Drosophila integrin-linked kinase is required at sites of integrin adhesion to link the cytoskeleton to the plasma membrane.

Zervas CG, Gregory SL, Brown NH - J. Cell Biol. (2001)

Embryos mutant for ILK do not show a cuticle phenotype. Cuticle preparations that show the patterning of the underlying epidermis. Wild-type cuticles (a) are indistinguishable from ILK  mutant [ilk1/DF(3L)Pc-14d] cuticles (b). This is in contrast to  mutations that affect Wnt signaling in the epidermis, such as removal of the β-catenin homologue armadillo (c), which causes a dramatic failure in epidermal patterning.
© Copyright Policy
Related In: Results  -  Collection

Show All Figures
getmorefigures.php?uid=PMC2198807&req=5

Figure 5: Embryos mutant for ILK do not show a cuticle phenotype. Cuticle preparations that show the patterning of the underlying epidermis. Wild-type cuticles (a) are indistinguishable from ILK mutant [ilk1/DF(3L)Pc-14d] cuticles (b). This is in contrast to mutations that affect Wnt signaling in the epidermis, such as removal of the β-catenin homologue armadillo (c), which causes a dramatic failure in epidermal patterning.
Mentions: We found that embryos homozygous for ilk1 die at the end of embryogenesis. To check whether the ilk mutant embryos have defects similar to the pattern defects caused by the loss of the Wnt signal through β-catenin (armadillo) (Peifer et al. 1991), or the reduced cuticle caused by loss of PKB (Perrimon 1996; Staveley et al. 1998), we examined the cuticle secreted by the epidermis. We found that the cuticle of ilk mutant embryos is completely normal (compare Fig. 5, a with b) with, for example, no indication of the dramatic pattern changes observed when β-catenin is defective (c). The development of the midgut was also found to be normal (data not shown), ruling out a requirement for ILK in the β-catenin signaling that occurs in the visceral mesoderm (Yu et al. 1996).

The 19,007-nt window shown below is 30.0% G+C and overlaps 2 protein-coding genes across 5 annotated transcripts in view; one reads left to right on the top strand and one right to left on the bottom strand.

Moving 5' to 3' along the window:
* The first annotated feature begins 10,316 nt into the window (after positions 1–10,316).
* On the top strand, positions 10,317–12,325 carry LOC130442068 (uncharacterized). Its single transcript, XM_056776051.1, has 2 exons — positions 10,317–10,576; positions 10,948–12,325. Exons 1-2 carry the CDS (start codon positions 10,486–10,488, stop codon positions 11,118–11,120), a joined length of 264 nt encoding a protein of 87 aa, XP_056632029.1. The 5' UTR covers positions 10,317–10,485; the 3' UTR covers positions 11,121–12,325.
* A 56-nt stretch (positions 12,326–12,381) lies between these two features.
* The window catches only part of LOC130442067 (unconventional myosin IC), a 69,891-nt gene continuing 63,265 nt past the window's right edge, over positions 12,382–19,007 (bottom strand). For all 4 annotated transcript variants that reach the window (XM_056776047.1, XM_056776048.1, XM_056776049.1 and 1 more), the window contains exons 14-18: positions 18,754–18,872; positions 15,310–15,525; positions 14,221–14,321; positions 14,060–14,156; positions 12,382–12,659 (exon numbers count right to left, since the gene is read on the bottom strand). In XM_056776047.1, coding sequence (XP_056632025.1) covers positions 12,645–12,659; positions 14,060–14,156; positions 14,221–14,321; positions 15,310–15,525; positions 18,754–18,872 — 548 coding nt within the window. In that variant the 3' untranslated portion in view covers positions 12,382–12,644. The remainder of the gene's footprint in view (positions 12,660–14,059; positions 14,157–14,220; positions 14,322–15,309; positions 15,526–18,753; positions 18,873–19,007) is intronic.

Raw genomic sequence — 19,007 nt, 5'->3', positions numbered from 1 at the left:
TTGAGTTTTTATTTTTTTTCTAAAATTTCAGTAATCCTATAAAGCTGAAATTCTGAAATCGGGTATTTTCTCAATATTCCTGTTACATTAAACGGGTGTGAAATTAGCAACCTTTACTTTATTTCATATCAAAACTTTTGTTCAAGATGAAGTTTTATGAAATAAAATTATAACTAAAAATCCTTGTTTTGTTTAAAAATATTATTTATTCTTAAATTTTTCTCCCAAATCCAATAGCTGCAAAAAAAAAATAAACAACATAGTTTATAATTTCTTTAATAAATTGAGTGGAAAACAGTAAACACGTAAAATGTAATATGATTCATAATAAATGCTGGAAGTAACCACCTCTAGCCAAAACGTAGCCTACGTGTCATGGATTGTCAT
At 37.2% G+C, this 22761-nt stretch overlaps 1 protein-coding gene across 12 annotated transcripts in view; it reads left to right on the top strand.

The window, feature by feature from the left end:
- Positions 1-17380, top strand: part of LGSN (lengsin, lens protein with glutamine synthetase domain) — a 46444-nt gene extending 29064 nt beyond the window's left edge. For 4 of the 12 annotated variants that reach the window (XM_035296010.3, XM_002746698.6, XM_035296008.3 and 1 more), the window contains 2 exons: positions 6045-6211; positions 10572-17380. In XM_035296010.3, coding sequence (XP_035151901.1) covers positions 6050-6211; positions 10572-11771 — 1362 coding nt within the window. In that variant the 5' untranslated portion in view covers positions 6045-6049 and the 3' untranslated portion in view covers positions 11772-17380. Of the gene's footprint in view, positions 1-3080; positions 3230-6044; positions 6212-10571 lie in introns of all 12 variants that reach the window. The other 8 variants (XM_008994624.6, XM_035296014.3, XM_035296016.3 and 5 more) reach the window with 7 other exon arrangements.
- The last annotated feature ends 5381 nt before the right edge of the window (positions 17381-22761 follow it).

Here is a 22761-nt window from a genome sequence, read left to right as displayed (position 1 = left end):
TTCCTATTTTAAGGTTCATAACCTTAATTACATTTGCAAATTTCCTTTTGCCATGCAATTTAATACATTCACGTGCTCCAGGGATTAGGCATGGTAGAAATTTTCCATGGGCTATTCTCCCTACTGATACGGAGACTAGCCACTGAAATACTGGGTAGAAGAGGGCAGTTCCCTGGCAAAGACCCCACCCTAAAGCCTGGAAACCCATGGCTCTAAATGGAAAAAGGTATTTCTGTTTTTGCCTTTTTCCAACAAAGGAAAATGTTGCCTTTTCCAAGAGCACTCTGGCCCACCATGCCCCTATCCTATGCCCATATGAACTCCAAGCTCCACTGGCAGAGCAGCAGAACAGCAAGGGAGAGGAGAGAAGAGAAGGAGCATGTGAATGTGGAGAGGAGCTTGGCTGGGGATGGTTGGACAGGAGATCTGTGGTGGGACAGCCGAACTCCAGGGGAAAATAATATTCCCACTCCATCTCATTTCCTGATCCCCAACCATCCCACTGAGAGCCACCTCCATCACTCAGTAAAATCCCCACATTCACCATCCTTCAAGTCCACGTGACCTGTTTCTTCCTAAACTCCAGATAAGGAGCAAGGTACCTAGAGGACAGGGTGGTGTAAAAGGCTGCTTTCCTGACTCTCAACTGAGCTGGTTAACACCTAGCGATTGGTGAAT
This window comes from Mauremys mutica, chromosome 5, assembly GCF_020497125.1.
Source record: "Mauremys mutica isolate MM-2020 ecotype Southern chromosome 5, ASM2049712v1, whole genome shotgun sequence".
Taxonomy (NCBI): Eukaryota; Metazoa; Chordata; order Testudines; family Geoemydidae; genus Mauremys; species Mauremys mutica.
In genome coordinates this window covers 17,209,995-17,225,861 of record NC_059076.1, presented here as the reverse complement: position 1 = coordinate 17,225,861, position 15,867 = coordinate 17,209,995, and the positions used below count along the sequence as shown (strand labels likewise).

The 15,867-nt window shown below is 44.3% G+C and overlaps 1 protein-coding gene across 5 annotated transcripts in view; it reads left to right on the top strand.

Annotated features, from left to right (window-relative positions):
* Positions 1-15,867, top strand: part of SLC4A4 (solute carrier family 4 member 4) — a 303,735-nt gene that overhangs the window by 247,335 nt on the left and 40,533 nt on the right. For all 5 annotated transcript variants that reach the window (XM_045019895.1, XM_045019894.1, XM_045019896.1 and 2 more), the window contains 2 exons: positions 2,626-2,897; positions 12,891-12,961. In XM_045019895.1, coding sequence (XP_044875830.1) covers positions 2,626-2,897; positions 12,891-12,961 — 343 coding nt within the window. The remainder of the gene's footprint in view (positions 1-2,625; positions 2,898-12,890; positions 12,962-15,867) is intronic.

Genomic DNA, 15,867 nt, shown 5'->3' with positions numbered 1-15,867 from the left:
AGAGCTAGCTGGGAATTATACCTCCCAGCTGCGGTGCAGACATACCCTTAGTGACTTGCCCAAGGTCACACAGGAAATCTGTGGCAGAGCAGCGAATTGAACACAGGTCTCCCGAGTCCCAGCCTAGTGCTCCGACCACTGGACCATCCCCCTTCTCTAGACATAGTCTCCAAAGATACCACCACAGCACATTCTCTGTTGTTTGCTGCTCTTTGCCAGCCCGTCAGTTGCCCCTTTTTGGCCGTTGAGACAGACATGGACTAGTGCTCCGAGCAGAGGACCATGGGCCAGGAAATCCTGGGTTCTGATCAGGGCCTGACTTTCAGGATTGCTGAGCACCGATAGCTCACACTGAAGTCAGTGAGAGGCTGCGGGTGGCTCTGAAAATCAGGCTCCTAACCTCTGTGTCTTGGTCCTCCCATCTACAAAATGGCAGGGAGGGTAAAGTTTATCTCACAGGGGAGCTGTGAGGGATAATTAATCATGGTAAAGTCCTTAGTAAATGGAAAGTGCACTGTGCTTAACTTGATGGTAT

Bottom Line: Integrin-linked kinase (ILK) was identified by its interaction with the cytoplasmic tail of human beta1 integrin and previous data suggest that ILK is a component of diverse signaling pathways, including integrin, Wnt, and protein kinase B.ILK mutations cause embryonic lethality and defects in muscle attachment, and clones of cells lacking ILK in the adult wing fail to adhere, forming wing blisters.Surprisingly, mutations in the kinase domain shown to inactivate the kinase activity of human ILK do not show any phenotype in Drosophila, suggesting a kinase-independent function for ILK.

View Article: PubMed Central - PubMed

Affiliation: Wellcome/CRC Institute and Department of Anatomy, University of Cambridge, Cambridge CB2 1QR, United Kingdom.

ABSTRACT
Integrin-linked kinase (ILK) was identified by its interaction with the cytoplasmic tail of human beta1 integrin and previous data suggest that ILK is a component of diverse signaling pathways, including integrin, Wnt, and protein kinase B. Here we show that the absence of ILK function in Drosophila causes defects similar to loss of integrin adhesion, but not similar to loss of these signaling pathways. ILK mutations cause embryonic lethality and defects in muscle attachment, and clones of cells lacking ILK in the adult wing fail to adhere, forming wing blisters. Consistent with this, an ILK-green fluorescent protein fusion protein colocalizes with the position-specific integrins at sites of integrin function: muscle attachment sites and the basal junctions of the wing epithelium. Surprisingly, mutations in the kinase domain shown to inactivate the kinase activity of human ILK do not show any phenotype in Drosophila, suggesting a kinase-independent function for ILK. The muscle detachment in ILK mutants is associated with detachment of the actin filaments from the muscle ends, unlike integrin mutants, in which the primary defect is detachment of the plasma membrane from the extracellular matrix. Our data suggest that ILK is a component of the structure linking the cytoskeleton and the plasma membrane at sites of integrin-mediated adhesion.

Show MeSH
Related in: MedlinePlus